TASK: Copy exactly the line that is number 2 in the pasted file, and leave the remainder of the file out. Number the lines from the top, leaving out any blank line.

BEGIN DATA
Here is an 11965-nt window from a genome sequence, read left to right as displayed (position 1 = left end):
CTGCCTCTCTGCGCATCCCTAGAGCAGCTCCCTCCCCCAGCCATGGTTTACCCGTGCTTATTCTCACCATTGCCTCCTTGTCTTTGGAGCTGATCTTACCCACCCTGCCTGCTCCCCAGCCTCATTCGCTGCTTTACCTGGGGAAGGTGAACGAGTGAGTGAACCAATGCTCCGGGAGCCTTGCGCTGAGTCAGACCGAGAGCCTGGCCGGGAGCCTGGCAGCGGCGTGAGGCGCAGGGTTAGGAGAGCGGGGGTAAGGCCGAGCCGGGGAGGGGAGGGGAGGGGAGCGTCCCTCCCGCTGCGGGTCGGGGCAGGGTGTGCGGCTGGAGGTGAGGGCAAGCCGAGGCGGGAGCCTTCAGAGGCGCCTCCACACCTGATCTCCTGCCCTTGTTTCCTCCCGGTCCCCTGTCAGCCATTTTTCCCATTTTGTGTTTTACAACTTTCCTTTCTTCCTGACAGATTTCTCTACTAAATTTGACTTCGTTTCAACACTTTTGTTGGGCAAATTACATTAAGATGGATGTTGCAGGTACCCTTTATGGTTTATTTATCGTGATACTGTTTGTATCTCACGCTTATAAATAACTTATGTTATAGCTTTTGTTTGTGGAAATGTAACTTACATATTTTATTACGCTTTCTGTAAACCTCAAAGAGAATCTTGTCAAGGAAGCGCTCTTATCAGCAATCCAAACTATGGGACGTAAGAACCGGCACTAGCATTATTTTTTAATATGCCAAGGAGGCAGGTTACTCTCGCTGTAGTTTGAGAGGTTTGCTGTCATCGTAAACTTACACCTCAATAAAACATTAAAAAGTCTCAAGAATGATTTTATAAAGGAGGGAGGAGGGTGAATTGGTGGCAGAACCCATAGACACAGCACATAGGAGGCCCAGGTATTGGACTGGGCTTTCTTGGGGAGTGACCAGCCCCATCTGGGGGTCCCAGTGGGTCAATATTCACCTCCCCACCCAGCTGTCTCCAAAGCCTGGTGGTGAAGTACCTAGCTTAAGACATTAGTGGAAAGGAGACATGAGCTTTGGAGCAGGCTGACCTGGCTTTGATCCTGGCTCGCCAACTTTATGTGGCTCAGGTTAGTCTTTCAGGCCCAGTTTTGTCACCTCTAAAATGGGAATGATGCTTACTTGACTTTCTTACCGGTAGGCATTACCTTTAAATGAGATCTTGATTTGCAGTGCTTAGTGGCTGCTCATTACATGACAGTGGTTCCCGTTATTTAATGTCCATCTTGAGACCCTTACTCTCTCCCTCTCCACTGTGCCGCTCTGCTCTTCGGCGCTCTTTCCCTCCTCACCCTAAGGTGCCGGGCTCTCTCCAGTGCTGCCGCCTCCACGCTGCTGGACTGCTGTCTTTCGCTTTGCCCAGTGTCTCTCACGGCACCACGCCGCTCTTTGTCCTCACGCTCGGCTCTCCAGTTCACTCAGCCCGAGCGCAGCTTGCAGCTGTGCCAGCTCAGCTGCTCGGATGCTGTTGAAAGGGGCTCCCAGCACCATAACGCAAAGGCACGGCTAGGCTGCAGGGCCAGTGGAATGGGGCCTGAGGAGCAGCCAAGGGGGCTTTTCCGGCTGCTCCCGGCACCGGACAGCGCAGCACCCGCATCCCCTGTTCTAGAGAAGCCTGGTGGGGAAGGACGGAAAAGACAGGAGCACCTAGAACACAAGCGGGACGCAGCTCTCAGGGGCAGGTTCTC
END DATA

CTGCCTCTCTGCGCATCCCTAGAGCAGCTCCCTCCCCCAGCCATGGTTTACCCGTGCTTATTCTCACCATTGCCTCCTTGTCTTTGGAGCTGATCTTACCCACCCTGCCTGCTCCCCAGCCTCATTCGCTGCTTTACCTGGGGAAGGTGAACGAGTGAGTGAACCAATGCTCCGGGAGCCTTGCGCTGAGTCAGACCGAGAGCCTGGCCGGGAGCCTGGCAGCGGCGTGAGGCGCAGGGTTAGGAGAGCGGGGGTAAGGCCGAGCCGGGGAGGGGAGGGGAGGGGAGCGTCCCTCCCGCTGCGGGTCGGGGCAGGGTGTGCGGCTGGAGGTGAGGGCAAGCCGAGGCGGGAGCCTTCAGAGGCGCCTCCACACCTGATCTCCTGCCCTTGTTTCCTCCCGGTCCCCTGTCAGCCATTTTTCCCATTTTGTGTTTTACAACTTTCCTTTCTTCCTGACAGATTTCTCTACTAAATTTGACTTCGTTTCAACACTTTTGTTGGGCAAATTACATTAAGATGGATGTTGCAGGTACCCTTTATGGTTTATTTATCGTGATACTGTTTGTATCTCACGCTTATAAATAACTTATGTTATAGCTTTTGTTTGTGGAAATGTAACTTACATATTTTATTACGCTTTCTGTAAACCTCAAAGAGAATCTTGTCAAGGAAGCGCTCTTATCAGCAATCCAAACTATGGGACGTAAGAACCGGCACTAGCATTATTTTTTAATATGCCAAGGAGGCAGGTTACTCTCGCTGTAGTTTGAGAGGTTTGCTGTCATCGTAAACTTACACCTCAATAAAACATTAAAAAGTCTCAAGAATGATTTTATAAAGGAGGGAGGAGGGTGAATTGGTGGCAGAACCCATAGACACAGCACATAGGAGGCCCAGGTATTGGACTGGGCTTTCTTGGGGAGTGACCAGCCCCATCTGGGGGTCCCAGTGGGTCAATATTCACCTCCCCACCCAGCTGTCTCCAAAGCCTGGTGGTGAAGTACCTAGCTTAAGACATTAGTGGAAAGGAGACATGAGCTTTGGAGCAGGCTGACCTGGCTTTGATCCTGGCTCGCCAACTTTATGTGGCTCAGGTTAGTCTTTCAGGCCCAGTTTTGTCACCTCTAAAATGGGAATGATGCTTACTTGACTTTCTTACCGGTAGGCATTACCTTTAAATGAGATCTTGATTTGCAGTGCTTAGTGGCTGCTCATTACATGACAGTGGTTCCCGTTATTTAATGTCCATCTTGAGACCCTTACTCTCTCCCTCTCCACTGTGCCGCTCTGCTCTTCGGCGCTCTTTCCCTCCTCACCCTAAGGTGCCGGGCTCTCTCCAGTGCTGCCGCCTCCACGCTGCTGGACTGCTGTCTTTCGCTTTGCCCAGTGTCTCTCACGGCACCACGCCGCTCTTTGTCCTCACGCTCGGCTCTCCAGTTCACTCAGCCCGAGCGCAGCTTGCAGCTGTGCCAGCTCAGCTGCTCGGATGCTGTTGAAAGGGGCTCCCAGCACCATAACGCAAAGGCACGGCTAGGCTGCAGGGCCAGTGGAATGGGGCCTGAGGAGCAGCCAAGGGGGCTTTTCCGGCTGCTCCCGGCACCGGACAGCGCAGCACCCGCATCCCCTGTTCTAGAGAAGCCTGGTGGGGAAGGACGGAAAAGACAGGAGCACCTAGAACACAAGCGGGACGCAGCTCTCAGGGGCAGGTTCTC